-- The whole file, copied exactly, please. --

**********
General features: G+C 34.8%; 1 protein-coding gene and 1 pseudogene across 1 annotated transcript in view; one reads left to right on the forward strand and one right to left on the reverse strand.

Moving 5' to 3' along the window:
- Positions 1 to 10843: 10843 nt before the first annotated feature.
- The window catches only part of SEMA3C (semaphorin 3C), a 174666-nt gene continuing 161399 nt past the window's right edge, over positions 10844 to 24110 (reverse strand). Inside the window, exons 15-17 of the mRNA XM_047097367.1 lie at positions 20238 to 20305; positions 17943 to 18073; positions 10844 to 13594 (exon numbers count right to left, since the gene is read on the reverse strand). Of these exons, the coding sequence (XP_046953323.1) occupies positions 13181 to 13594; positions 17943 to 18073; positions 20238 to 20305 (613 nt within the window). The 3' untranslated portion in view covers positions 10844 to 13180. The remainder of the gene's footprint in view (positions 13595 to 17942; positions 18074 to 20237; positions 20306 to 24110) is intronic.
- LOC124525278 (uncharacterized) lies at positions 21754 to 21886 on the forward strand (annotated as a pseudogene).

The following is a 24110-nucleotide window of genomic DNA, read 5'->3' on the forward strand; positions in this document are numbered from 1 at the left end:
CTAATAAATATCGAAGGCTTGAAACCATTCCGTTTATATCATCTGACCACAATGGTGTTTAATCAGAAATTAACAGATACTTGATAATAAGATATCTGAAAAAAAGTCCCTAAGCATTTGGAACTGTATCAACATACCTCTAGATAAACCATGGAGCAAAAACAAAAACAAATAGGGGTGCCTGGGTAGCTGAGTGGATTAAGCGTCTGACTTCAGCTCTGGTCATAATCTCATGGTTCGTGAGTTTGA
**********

General features: G+C 34.8%; 1 protein-coding gene and 1 pseudogene across 1 annotated transcript in view; one reads left to right on the forward strand and one right to left on the reverse strand.

Moving 5' to 3' along the window:
- Positions 1 to 10843: 10843 nt before the first annotated feature.
- The window catches only part of SEMA3C (semaphorin 3C), a 174666-nt gene continuing 161399 nt past the window's right edge, over positions 10844 to 24110 (reverse strand). Inside the window, exons 15-17 of the mRNA XM_047097367.1 lie at positions 20238 to 20305; positions 17943 to 18073; positions 10844 to 13594 (exon numbers count right to left, since the gene is read on the reverse strand). Of these exons, the coding sequence (XP_046953323.1) occupies positions 13181 to 13594; positions 17943 to 18073; positions 20238 to 20305 (613 nt within the window). The 3' untranslated portion in view covers positions 10844 to 13180. The remainder of the gene's footprint in view (positions 13595 to 17942; positions 18074 to 20237; positions 20306 to 24110) is intronic.
- LOC124525278 (uncharacterized) lies at positions 21754 to 21886 on the forward strand (annotated as a pseudogene).

The following is a 24110-nucleotide window of genomic DNA, read 5'->3' on the forward strand; positions in this document are numbered from 1 at the left end:
CTAATAAATATCGAAGGCTTGAAACCATTCCGTTTATATCATCTGACCACAATGGTGTTTAATCAGAAATTAACAGATACTTGATAATAAGATATCTGAAAAAAAGTCCCTAAGCATTTGGAACTGTATCAACATACCTCTAGATAAACCATGGAGCAAAAACAAAAACAAATAGGGGTGCCTGGGTAGCTGAGTGGATTAAGCGTCTGACTTCAGCTCTGGTCATAATCTCATGGTTCGTGAGTTTGA